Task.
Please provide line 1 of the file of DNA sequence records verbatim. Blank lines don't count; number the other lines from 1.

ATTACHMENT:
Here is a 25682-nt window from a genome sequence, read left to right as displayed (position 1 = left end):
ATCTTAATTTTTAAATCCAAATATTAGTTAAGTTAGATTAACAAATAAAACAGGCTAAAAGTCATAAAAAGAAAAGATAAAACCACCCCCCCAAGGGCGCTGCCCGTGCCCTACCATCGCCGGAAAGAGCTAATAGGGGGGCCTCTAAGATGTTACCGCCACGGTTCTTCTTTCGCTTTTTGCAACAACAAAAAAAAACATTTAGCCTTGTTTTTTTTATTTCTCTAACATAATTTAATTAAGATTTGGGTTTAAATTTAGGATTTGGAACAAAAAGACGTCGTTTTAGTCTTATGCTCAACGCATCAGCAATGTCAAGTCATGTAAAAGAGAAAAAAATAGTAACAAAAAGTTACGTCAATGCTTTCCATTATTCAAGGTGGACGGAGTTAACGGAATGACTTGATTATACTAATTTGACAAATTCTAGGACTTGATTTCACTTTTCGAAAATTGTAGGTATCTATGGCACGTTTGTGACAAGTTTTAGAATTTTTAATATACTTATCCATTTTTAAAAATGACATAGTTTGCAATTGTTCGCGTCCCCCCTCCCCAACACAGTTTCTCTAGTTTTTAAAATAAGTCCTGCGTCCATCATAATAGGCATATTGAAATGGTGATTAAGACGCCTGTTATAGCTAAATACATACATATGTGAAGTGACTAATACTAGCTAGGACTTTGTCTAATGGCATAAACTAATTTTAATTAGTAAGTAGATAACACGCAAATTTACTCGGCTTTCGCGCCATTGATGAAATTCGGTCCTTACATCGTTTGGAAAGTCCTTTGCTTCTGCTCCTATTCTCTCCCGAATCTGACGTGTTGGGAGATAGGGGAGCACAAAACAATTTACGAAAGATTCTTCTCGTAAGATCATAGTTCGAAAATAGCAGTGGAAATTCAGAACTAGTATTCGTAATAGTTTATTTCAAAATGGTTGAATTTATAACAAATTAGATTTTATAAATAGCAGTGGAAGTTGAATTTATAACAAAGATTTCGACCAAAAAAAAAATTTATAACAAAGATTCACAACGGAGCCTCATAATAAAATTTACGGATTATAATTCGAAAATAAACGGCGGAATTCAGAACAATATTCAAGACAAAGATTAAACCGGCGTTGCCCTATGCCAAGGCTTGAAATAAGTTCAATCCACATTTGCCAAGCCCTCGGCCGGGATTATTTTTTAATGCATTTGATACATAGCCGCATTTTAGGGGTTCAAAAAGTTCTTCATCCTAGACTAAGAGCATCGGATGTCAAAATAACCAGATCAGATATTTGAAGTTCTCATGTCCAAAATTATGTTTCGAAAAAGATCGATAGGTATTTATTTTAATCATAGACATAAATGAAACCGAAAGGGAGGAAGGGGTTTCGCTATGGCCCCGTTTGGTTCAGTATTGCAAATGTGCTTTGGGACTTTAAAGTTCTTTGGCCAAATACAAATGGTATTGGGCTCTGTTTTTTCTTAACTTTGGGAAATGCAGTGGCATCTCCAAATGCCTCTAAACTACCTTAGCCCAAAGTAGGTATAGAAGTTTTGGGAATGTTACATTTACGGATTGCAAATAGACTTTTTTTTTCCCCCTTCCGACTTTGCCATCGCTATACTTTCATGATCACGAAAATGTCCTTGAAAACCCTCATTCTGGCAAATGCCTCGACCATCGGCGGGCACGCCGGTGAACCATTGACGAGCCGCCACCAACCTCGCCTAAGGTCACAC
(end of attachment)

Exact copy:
Here is a 25682-nt window from a genome sequence, read left to right as displayed (position 1 = left end):